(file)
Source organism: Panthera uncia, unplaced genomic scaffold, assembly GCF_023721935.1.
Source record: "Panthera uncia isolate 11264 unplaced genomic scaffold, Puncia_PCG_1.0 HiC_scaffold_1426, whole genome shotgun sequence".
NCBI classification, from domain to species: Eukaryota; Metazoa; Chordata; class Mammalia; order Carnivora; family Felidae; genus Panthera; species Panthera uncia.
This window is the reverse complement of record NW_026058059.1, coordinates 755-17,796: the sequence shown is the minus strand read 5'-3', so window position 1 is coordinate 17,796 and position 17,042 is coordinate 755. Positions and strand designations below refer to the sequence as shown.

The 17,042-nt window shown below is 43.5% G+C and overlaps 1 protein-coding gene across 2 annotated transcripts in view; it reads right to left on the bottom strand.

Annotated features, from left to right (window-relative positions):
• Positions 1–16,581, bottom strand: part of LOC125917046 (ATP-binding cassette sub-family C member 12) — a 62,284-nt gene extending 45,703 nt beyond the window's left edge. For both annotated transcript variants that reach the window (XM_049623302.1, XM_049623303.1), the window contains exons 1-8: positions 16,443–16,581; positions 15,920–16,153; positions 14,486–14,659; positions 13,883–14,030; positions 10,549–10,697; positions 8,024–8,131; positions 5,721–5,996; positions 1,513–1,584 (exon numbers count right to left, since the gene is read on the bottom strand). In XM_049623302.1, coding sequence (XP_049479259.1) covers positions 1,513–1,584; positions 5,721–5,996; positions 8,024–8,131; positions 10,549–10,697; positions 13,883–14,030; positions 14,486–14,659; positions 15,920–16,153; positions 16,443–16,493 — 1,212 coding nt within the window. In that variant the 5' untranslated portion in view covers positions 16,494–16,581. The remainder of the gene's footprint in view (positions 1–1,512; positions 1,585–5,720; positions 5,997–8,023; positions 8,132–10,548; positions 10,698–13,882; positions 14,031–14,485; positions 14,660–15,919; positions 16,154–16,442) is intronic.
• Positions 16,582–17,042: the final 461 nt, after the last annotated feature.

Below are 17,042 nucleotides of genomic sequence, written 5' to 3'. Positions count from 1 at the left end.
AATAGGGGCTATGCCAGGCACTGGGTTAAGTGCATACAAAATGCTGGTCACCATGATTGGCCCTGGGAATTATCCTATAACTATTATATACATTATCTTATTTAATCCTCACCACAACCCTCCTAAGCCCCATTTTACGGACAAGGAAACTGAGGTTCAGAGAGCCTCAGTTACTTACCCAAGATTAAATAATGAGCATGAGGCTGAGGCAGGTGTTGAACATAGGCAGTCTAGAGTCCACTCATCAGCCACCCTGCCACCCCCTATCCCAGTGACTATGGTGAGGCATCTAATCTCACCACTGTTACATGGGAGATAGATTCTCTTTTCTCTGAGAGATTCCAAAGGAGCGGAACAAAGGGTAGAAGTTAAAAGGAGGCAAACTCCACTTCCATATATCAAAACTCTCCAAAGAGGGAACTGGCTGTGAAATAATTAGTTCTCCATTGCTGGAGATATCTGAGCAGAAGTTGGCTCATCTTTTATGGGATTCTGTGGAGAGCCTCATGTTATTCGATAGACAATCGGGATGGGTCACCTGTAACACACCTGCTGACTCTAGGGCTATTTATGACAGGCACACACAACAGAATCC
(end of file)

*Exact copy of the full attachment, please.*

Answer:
Source organism: Panthera uncia, unplaced genomic scaffold, assembly GCF_023721935.1.
Source record: "Panthera uncia isolate 11264 unplaced genomic scaffold, Puncia_PCG_1.0 HiC_scaffold_1426, whole genome shotgun sequence".
NCBI classification, from domain to species: Eukaryota; Metazoa; Chordata; class Mammalia; order Carnivora; family Felidae; genus Panthera; species Panthera uncia.
This window is the reverse complement of record NW_026058059.1, coordinates 755-17,796: the sequence shown is the minus strand read 5'-3', so window position 1 is coordinate 17,796 and position 17,042 is coordinate 755. Positions and strand designations below refer to the sequence as shown.

The 17,042-nt window shown below is 43.5% G+C and overlaps 1 protein-coding gene across 2 annotated transcripts in view; it reads right to left on the bottom strand.

Annotated features, from left to right (window-relative positions):
• Positions 1–16,581, bottom strand: part of LOC125917046 (ATP-binding cassette sub-family C member 12) — a 62,284-nt gene extending 45,703 nt beyond the window's left edge. For both annotated transcript variants that reach the window (XM_049623302.1, XM_049623303.1), the window contains exons 1-8: positions 16,443–16,581; positions 15,920–16,153; positions 14,486–14,659; positions 13,883–14,030; positions 10,549–10,697; positions 8,024–8,131; positions 5,721–5,996; positions 1,513–1,584 (exon numbers count right to left, since the gene is read on the bottom strand). In XM_049623302.1, coding sequence (XP_049479259.1) covers positions 1,513–1,584; positions 5,721–5,996; positions 8,024–8,131; positions 10,549–10,697; positions 13,883–14,030; positions 14,486–14,659; positions 15,920–16,153; positions 16,443–16,493 — 1,212 coding nt within the window. In that variant the 5' untranslated portion in view covers positions 16,494–16,581. The remainder of the gene's footprint in view (positions 1–1,512; positions 1,585–5,720; positions 5,997–8,023; positions 8,132–10,548; positions 10,698–13,882; positions 14,031–14,485; positions 14,660–15,919; positions 16,154–16,442) is intronic.
• Positions 16,582–17,042: the final 461 nt, after the last annotated feature.

Below are 17,042 nucleotides of genomic sequence, written 5' to 3'. Positions count from 1 at the left end.
AATAGGGGCTATGCCAGGCACTGGGTTAAGTGCATACAAAATGCTGGTCACCATGATTGGCCCTGGGAATTATCCTATAACTATTATATACATTATCTTATTTAATCCTCACCACAACCCTCCTAAGCCCCATTTTACGGACAAGGAAACTGAGGTTCAGAGAGCCTCAGTTACTTACCCAAGATTAAATAATGAGCATGAGGCTGAGGCAGGTGTTGAACATAGGCAGTCTAGAGTCCACTCATCAGCCACCCTGCCACCCCCTATCCCAGTGACTATGGTGAGGCATCTAATCTCACCACTGTTACATGGGAGATAGATTCTCTTTTCTCTGAGAGATTCCAAAGGAGCGGAACAAAGGGTAGAAGTTAAAAGGAGGCAAACTCCACTTCCATATATCAAAACTCTCCAAAGAGGGAACTGGCTGTGAAATAATTAGTTCTCCATTGCTGGAGATATCTGAGCAGAAGTTGGCTCATCTTTTATGGGATTCTGTGGAGAGCCTCATGTTATTCGATAGACAATCGGGATGGGTCACCTGTAACACACCTGCTGACTCTAGGGCTATTTATGACAGGCACACACAACAGAATCC